Summary: On overview of Hebrews Chapter Five
The Priesthood of Christ
Hebrews Chapter Five
1. In chapter four Paul introduced the Christian rest.
a. He shows how we can truly find the Prize (1-11).
b. How we can have the power to make this promise real (12-13).
c. And how Jesus, our “Great High Priest,” makes “rest” possible (14-16).
2. In this chapter Paul will further expound on Jesus’ qualifications for the High Priesthood.
As the Union Pacific Railroad was being constructed, an elaborate trestle bridge was built across a large canyon in the West. Wanting to test the bridge, the builder loaded a train with enough extra cars and equipment to double its normal payload. The train was then driven to the middle of the bridge, where it stayed an entire day. One worker asked, "Are you trying to break this bridge?" "No," the builder replied, "I’m trying to prove that the bridge won’t break." In the same way, the temptations Jesus faced weren’t designed to see if He would sin, but to prove that He couldn’t.
Today in the Word, March 14, 1991.
I. Imperfect Priesthood of Aaron (vs. 1-4).
a. Selected from men (v.1).
i. Allotted from among men.
1. The high priest was taken from among the people he represented.
2. The Levitical Priesthood had three qualifications (Reese, Hebrews)
a. Oneness with the people he represents
c. Appointment by God
3. These priests would be familiar with the people they represented.
a. Their conditions.
b. Their needs
ii. Appointed on behalf of men.
1. God has never had a need for a high priest.
a. He has no sin.
b. Sinning men need a priest.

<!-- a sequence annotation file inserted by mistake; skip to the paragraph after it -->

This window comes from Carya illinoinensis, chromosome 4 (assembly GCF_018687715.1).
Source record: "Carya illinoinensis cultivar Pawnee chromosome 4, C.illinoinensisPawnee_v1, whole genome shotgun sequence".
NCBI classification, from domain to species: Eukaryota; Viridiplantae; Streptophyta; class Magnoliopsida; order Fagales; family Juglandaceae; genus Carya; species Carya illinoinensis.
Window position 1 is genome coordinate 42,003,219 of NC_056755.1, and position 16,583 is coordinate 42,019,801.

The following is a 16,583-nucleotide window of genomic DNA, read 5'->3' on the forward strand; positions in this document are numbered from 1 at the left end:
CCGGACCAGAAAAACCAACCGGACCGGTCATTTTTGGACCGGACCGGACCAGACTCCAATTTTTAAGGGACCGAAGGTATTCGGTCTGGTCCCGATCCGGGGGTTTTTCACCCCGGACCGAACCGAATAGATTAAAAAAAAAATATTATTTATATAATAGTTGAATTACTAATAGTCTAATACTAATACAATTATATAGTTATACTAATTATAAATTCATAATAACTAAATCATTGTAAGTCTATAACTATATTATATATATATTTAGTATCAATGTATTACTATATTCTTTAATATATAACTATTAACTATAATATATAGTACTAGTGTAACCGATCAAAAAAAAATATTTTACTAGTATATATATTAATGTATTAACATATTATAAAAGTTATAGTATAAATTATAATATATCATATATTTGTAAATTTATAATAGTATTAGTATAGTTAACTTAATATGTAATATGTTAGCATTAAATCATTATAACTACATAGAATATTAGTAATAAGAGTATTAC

When I was preaching in the Southern States of America, the minister called my attention to one of the elders. He said: "When the Civil War broke out, that man was in one of the far Southern States, and he enlisted in the Southern Army. He was selected by the General and sent to spy the Northern Army. As you know, armies have no mercy on spies if they are caught. This man was caught, tried by court-martial, and ordered to be shot. While he was in the guardroom awaiting the day of execution, he would call Abraham Lincoln by every name that he could think of.
"One day while he was in prison, a Northern officer came into his cell. The prisoner, full of rage, thought his time was come to be shot. The officer, when he opened the door, handed him a free pardon, signed by Abraham Lincoln. He told him he was at liberty; he could go to his wife and children. The man who had before been full of hatred asked, ’Abraham Lincoln pardoned me? I have never said a good word about him.’ The officer replied: ’If you got what you deserved, you would be shot. But some one interceded for you at Washington, and obtained your pardon. You are now at liberty.’" --Christian Endeavor World
iii. Awarded atonement.
a. Unbloody offerings
i. The meat offering (KJV; used in the since of “food” and not “flesh,”) (ASV, “meal offering”) consisted of white flour, or unleavened bread, cakes, wafers, or ears of roasted grain, always with salt, except in the sin offering, with olive oil.